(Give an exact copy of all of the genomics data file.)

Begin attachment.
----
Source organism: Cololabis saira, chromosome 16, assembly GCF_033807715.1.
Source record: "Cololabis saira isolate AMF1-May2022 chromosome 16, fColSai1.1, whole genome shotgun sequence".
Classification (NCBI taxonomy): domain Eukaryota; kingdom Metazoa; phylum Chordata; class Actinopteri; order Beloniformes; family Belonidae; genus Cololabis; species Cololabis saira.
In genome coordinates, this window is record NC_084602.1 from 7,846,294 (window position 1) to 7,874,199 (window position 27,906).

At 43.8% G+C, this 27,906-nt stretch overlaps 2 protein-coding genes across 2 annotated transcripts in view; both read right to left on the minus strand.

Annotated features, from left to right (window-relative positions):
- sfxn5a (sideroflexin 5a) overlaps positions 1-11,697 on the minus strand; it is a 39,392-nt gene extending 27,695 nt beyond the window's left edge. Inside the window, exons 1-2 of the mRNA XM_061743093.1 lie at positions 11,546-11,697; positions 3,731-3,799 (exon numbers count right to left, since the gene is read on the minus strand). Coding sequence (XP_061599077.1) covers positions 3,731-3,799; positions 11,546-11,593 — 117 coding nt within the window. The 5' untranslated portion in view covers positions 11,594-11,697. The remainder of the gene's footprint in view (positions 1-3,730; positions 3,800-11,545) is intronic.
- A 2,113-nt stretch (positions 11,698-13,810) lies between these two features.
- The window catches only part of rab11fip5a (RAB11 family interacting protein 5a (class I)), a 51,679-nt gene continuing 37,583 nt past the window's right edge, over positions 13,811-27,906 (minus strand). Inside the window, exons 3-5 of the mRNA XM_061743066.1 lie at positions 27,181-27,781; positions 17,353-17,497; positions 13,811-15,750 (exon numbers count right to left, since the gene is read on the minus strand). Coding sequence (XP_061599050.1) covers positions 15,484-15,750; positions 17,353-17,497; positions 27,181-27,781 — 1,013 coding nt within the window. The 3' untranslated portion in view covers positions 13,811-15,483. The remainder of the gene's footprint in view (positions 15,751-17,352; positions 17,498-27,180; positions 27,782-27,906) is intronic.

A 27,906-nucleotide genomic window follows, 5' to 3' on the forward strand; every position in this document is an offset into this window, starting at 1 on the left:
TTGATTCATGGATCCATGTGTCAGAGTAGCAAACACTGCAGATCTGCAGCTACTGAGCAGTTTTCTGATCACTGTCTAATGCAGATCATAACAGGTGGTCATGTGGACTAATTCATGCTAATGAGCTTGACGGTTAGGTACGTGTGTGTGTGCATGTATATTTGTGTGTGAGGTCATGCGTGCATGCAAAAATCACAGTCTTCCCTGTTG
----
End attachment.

Source organism: Cololabis saira, chromosome 16, assembly GCF_033807715.1.
Source record: "Cololabis saira isolate AMF1-May2022 chromosome 16, fColSai1.1, whole genome shotgun sequence".
Classification (NCBI taxonomy): domain Eukaryota; kingdom Metazoa; phylum Chordata; class Actinopteri; order Beloniformes; family Belonidae; genus Cololabis; species Cololabis saira.
In genome coordinates, this window is record NC_084602.1 from 7,846,294 (window position 1) to 7,874,199 (window position 27,906).

At 43.8% G+C, this 27,906-nt stretch overlaps 2 protein-coding genes across 2 annotated transcripts in view; both read right to left on the minus strand.

Annotated features, from left to right (window-relative positions):
- sfxn5a (sideroflexin 5a) overlaps positions 1-11,697 on the minus strand; it is a 39,392-nt gene extending 27,695 nt beyond the window's left edge. Inside the window, exons 1-2 of the mRNA XM_061743093.1 lie at positions 11,546-11,697; positions 3,731-3,799 (exon numbers count right to left, since the gene is read on the minus strand). Coding sequence (XP_061599077.1) covers positions 3,731-3,799; positions 11,546-11,593 — 117 coding nt within the window. The 5' untranslated portion in view covers positions 11,594-11,697. The remainder of the gene's footprint in view (positions 1-3,730; positions 3,800-11,545) is intronic.
- A 2,113-nt stretch (positions 11,698-13,810) lies between these two features.
- The window catches only part of rab11fip5a (RAB11 family interacting protein 5a (class I)), a 51,679-nt gene continuing 37,583 nt past the window's right edge, over positions 13,811-27,906 (minus strand). Inside the window, exons 3-5 of the mRNA XM_061743066.1 lie at positions 27,181-27,781; positions 17,353-17,497; positions 13,811-15,750 (exon numbers count right to left, since the gene is read on the minus strand). Coding sequence (XP_061599050.1) covers positions 15,484-15,750; positions 17,353-17,497; positions 27,181-27,781 — 1,013 coding nt within the window. The 3' untranslated portion in view covers positions 13,811-15,483. The remainder of the gene's footprint in view (positions 15,751-17,352; positions 17,498-27,180; positions 27,782-27,906) is intronic.

A 27,906-nucleotide genomic window follows, 5' to 3' on the forward strand; every position in this document is an offset into this window, starting at 1 on the left:
TTGATTCATGGATCCATGTGTCAGAGTAGCAAACACTGCAGATCTGCAGCTACTGAGCAGTTTTCTGATCACTGTCTAATGCAGATCATAACAGGTGGTCATGTGGACTAATTCATGCTAATGAGCTTGACGGTTAGGTACGTGTGTGTGTGCATGTATATTTGTGTGTGAGGTCATGCGTGCATGCAAAAATCACAGTCTTCCCTGTTG